They are reigning European champions and Spanish league leaders, but are Real Madrid actually any good?

Jack Pitt-Brooke
The Independent
Ronaldo is on a downward trajectory after more than 10 years at the top: Getty
Ronaldo is on a downward trajectory after more than 10 years at the top: Getty

They are the reigning European champions, and soon enough they will be Spanish champions too. They are facing Bayern Munich in the Champions League quarter-final tomorrow, hunting for their third European Cup in four years. So why is everyone still wondering whether Real Madrid are any good?

The team who walks out in white at the Allianz Arena on Wednesday could fairly claim to be the best in the world, led by the second and third most expensive footballers of all time. But they do not play like it, they have not been all season and that is unlikely to change tomorrow. Given how much they want to entertain they do not do it very often.

On Friday Zinedine Zidane surprised journalists at his press conference by floating the possibility that he could be sacked by Florentino Perez this summer. “I've one more year left,” Zidane said. “But I am not sure, so I am not preparing anything [for next season]. I am thinking just about what I have left this season. I am ready for everything.”

No-one expected him to say that at the time but of course it is true. Zidane understands better than anyone the forces that shape this club: the endless search for glamour, for buzz, for ilusión, all embodied in the ambitious capricious president Florentino Perez.

Zidane was a galactico himself once, so he knows how it works. Perez signs the most exciting players he can find for huge fees. Those players then play for Real Madrid. If for any reason the manager does not pick them, Perez can replace him with someone who will.

That, in short, has been the problem this season. Perez is attached to the ‘BBC’, the front-line he has spent more than €200m building over the last few years. The BBC have been very successful for Real Madrid, delivering the 2014 and 2016 Champions Leagues, both against Atletico Madrid, both in dramatic circumstances. You could not ask for much more than that.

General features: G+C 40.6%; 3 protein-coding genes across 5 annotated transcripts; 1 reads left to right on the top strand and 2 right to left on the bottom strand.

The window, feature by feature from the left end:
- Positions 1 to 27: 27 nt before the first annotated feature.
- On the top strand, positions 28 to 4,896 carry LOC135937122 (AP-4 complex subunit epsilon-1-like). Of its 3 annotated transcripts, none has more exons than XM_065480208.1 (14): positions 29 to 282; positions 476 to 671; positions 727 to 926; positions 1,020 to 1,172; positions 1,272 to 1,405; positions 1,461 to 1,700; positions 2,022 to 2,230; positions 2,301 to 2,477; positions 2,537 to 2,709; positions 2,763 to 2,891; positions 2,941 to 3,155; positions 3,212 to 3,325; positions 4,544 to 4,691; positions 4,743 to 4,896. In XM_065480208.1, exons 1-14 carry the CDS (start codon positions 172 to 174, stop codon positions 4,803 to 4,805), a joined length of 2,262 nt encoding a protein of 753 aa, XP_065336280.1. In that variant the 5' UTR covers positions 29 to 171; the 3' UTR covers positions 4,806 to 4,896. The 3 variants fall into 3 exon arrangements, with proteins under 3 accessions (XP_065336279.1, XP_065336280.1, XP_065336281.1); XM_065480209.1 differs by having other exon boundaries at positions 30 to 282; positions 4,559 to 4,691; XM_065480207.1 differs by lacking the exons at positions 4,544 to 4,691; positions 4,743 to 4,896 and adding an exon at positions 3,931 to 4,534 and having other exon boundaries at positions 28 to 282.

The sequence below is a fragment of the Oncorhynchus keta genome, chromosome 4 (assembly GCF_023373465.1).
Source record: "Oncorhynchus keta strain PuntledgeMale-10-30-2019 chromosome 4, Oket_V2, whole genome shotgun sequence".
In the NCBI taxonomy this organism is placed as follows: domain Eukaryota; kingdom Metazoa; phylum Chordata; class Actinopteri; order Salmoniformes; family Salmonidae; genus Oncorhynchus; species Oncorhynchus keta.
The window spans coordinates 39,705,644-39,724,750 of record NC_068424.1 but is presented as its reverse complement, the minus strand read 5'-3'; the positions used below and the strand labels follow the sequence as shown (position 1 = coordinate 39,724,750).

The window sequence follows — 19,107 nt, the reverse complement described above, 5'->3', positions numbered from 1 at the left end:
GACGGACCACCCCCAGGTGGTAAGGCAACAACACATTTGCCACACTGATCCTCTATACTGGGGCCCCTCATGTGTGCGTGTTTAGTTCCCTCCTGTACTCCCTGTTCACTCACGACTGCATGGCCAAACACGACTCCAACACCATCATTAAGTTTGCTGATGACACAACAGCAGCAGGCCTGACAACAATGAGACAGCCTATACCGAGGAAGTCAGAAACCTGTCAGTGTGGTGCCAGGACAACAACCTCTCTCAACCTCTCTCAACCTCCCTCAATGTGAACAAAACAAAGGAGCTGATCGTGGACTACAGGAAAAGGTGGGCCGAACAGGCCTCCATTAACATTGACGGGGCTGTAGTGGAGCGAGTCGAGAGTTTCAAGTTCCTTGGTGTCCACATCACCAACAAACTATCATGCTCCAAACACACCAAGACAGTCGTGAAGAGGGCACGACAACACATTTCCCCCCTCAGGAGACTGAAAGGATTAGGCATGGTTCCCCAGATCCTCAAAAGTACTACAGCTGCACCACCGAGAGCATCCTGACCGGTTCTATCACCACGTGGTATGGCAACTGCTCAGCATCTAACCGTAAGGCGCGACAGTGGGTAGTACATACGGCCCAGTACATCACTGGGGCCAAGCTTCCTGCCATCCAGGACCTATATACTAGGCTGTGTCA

But Cristiano Ronaldo has clearly peaked as a footballer, now at 32 years old and after an unprecedented 10-year purple patch. He can do plenty of things well, but not everything anymore. Karim Benzema is not in good form and has only scored nine league goals this season despite being first-choice centre forward. Gareth Bale, who should be at his peak now at 27, has not been the same player after missing three months with an ankle injury.

And yet the BBC continue to start in a 4-3-3 Zidane has built to provide a platform for them. With none of them playing well, Real Madrid look top-heavy and unbalanced, with the midfield and defence too exposed. Luka Modric, their most important player, is in a dip himself and suddenly the whole unit stops functioning.

There is public and press clamour for Zidane to drop his misfiring stars and replace them with more popular Spanish players, specifically Isco and Alvaro Morata. Real Madrid have probably played their best football this season in a 4-4-2, rather than 4-3-3. Morata has more league goals than Benzema in fewer games. Isco is playing better than Bale and certainly brings more balance to the team.

Zidane knows that dropping the BBC would risk him losing his job. Rafa Benitez did not help himself by not picking €80m man James Rodriguez back in 2015, although James has done little since to prove that Benitez was wrong.

So Zidane has little option but to stick with this Madrid team. Yes, their results are good, with one loss in their last 16 games after a mid-January wobble. But it is not the dazzling expansive football that all this money was meant to bring. In fact, they have more set-piece goals than anyone else in Spain so far this season, 25. According to Opta they lead La Liga in goals from corners and indirect free-kicks, with nine from each.

Tomorrow Zidane will face a man, Carlo Ancelotti, just as familiar with the egos, pressures and politics that make Real Madrid such an impossible job. More importantly, this is still more or less Ancelotti’s team from his two-year spell at the Bernabeu. He knows these players’ strengths and weaknesses and now possesses a machine at Bayern Munich that is more coherent and cohesive, and more able to do them damage.

The 'BBC' have led Real Madrid to two Champions League titles (Getty)
The 'BBC' have led Real Madrid to two Champions League titles (Getty)

Everything is set up for Bayern to give Real a nasty surprise tomorrow. No team has defended the European Cup successfully since Milan in 1990, and this Madrid team is less convincing than most European champions since then. But the great trick of this team is somehow to be overrated and underrated at the same time. It is a mess of individual brilliance which is nowhere near as good as it should be. And yet it has won two Champions Leagues out of three.

On the way to that 2014 triumph, a far superior Bayern side underestimated Ancelotti’s Real Madrid in the semi-finals. It cost them, and was one of the worst nights of Pep Guardiola’s career. Ancelotti will know better than anyone he cannot make the same mistake tonight.

What to read next